Jane Deering Gallery
True Blue, and Black | Alternative Photography : Tom Fels & Gail Pine
Opening September 17 and on view through October 23 . 2016


Cyanotype — the distinctly- and lusciously- blue photograph invented in the early 19th-century by Sir John Herschel (British) — was long-favored by engineers to produce copies of drawings, which we commonly know as blueprints. The cyanotype process is a simple one. Two chemicals are combined to produce an iron-salt solution; paper is then treated with this solution. Once exposed to natural light an image is formed on the paper. A water bath followed by drying completes the process and fixes the image. That’s it. In the hands of the artist, however, the process renders sophisticated photographs. Artists Tom Fels (Vermont) and Gail Pine (California) have experimented with the process and their results are testimony to the beauty and subtle delicacy arising from cyanotype’s simplicity. On view in this exhibition are their creations. Tom Fels works large. His splendid diptychs and triptychs of catalpa and chestnut trees are alive with the delicacy of a breeze blowing through mature branches. Recently, Fels’s work was shown in London and Paris and was a highlight of the Contemporary Photography Sale at Christie’s, London. Gail Pine, by contrast, is the master of the tiny image, some only 1.5 x 1.5-inches. The breadth of her work embraces the culture of mid-century America. Her collaborative typology work is in the permanent collection of the Getty Museum, Los Angeles.

Also included in this exhibition is a limited selection of Pine’s Black Pictures. The artist has a vast archive of vintage black & white snapshots, which she draws upon for this work. They are used as paper negatives to contact print the finished pieces. The resulting gelatin silver prints are the reverse of the original snapshots; i.e. everything originally white is now black; and everything once black is now white — an abstract concept hard for the mind to keep straight. Pine has worked for years with this process and her skill shows. The Black Pictures are small; the viewer must peer in close to decipher the image. An effort that is ultra-rewarding.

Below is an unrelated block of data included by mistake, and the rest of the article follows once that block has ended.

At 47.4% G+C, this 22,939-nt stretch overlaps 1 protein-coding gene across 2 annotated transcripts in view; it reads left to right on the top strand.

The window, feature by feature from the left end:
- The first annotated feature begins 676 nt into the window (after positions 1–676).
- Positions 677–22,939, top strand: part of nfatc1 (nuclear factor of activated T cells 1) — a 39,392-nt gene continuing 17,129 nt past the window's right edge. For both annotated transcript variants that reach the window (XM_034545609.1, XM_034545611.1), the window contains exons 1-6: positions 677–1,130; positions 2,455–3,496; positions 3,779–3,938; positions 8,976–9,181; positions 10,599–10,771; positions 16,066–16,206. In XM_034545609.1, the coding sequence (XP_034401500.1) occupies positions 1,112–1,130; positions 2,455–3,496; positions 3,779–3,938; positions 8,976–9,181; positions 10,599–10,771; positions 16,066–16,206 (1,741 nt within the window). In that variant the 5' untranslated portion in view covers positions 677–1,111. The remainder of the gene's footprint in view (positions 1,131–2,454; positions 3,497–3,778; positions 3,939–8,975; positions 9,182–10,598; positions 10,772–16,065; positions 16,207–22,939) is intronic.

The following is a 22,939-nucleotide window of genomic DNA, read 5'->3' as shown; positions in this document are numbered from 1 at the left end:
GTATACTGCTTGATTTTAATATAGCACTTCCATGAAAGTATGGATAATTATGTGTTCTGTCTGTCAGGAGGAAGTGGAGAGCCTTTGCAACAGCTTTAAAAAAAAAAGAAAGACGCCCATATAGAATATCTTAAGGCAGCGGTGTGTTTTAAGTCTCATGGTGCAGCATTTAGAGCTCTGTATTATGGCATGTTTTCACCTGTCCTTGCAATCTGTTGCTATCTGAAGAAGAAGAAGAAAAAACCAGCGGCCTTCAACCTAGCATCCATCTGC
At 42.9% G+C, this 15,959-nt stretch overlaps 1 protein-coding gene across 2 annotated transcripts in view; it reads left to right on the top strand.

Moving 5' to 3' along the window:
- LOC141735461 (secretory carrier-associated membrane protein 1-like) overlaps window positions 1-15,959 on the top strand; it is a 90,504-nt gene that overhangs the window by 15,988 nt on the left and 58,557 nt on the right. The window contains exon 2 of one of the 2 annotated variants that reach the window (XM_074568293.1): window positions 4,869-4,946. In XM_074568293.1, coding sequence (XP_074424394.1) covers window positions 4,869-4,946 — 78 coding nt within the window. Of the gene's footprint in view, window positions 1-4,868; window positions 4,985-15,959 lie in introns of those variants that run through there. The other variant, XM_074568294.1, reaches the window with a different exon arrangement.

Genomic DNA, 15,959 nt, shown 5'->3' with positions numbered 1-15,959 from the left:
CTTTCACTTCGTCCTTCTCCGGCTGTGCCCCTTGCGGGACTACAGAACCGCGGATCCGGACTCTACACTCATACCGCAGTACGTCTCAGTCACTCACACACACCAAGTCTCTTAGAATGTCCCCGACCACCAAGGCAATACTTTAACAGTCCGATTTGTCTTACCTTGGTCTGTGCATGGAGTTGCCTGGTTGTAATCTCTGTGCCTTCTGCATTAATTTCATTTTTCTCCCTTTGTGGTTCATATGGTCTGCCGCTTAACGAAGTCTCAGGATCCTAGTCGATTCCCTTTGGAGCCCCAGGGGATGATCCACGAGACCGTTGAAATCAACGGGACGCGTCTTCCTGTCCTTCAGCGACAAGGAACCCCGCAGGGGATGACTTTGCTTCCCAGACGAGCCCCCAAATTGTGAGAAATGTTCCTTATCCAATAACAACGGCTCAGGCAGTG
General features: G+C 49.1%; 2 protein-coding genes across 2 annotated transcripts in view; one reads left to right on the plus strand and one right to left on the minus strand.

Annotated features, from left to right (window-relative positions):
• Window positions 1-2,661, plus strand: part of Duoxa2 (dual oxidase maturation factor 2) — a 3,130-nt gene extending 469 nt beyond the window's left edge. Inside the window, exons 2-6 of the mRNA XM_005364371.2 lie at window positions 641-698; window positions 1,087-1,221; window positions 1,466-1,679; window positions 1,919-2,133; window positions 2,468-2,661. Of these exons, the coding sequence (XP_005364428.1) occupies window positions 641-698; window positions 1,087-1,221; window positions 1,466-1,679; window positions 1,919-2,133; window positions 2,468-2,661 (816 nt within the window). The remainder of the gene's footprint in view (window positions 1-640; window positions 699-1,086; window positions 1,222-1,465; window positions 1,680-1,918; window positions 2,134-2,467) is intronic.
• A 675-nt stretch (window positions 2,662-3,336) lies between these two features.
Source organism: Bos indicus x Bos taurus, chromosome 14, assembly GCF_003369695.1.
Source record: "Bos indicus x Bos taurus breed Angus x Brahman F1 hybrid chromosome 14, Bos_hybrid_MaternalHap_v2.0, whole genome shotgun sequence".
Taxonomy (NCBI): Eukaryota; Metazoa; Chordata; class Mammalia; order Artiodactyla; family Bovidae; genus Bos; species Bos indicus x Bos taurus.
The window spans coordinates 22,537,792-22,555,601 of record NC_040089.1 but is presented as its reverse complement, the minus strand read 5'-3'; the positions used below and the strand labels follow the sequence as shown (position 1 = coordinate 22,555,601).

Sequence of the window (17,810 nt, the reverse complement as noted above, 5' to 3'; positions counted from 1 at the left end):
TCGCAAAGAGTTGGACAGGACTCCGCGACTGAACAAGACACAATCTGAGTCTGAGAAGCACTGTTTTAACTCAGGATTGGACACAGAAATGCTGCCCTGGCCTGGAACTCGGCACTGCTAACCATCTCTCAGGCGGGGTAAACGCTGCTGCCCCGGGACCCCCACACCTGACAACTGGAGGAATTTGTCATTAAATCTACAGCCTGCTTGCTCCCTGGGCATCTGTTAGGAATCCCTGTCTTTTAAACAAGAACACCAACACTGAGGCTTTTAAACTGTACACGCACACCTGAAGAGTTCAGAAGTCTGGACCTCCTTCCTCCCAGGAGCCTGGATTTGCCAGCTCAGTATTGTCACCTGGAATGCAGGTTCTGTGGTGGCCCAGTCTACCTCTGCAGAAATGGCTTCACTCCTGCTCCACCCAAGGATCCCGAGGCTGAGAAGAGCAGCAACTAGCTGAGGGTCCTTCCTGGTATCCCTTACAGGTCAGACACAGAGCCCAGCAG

Tom Fels is an independent curator and writer specializing in American culture, photography and art. Fels is the author of numerous other catalogs and articles. O Say Can You See: American Photographs 1839-1939 was published by MIT Press in 1989, and Watkins to Weston: 101 Years of California Photography, 1849-1950 by the Santa Barbara Museum of Art in 1992. He has given public lectures at the Boston Athenaeum, the Addison Gallery, in Andover, Massachusetts, the J. Paul Getty Museum, and the Metropolitan Museum of Art. Fels has written regularly for the Print Collectors Newsletter and On Paper magazine. He is a contributor to the volume on Carleton Watkins in the Getty Museum’s In Focus series. Since 2013 Fels has been showing his own recent art in galleries and museums. His prints are in private and museum collections, including the Museum of Fine Arts, Boston. Fels maintains a studio in Bennington Vermont.

Gail Pine is a photo-based artist. Her work has been exhibited widely and is held in private and museum collections, among them The J.Paul Getty Museum (collaborative work), Los Angeles CA; Cleveland Museum of Art (collaborative work) Cleveland OH; Scott Rowland Architecture, Santa Barbara CA; Studly, Inc: (collaborative work) various locations within the United States; and the University of California at Santa Barbara, Special Collections, Santa Barbara CA. Pine lives and works in Santa Barbara, California.


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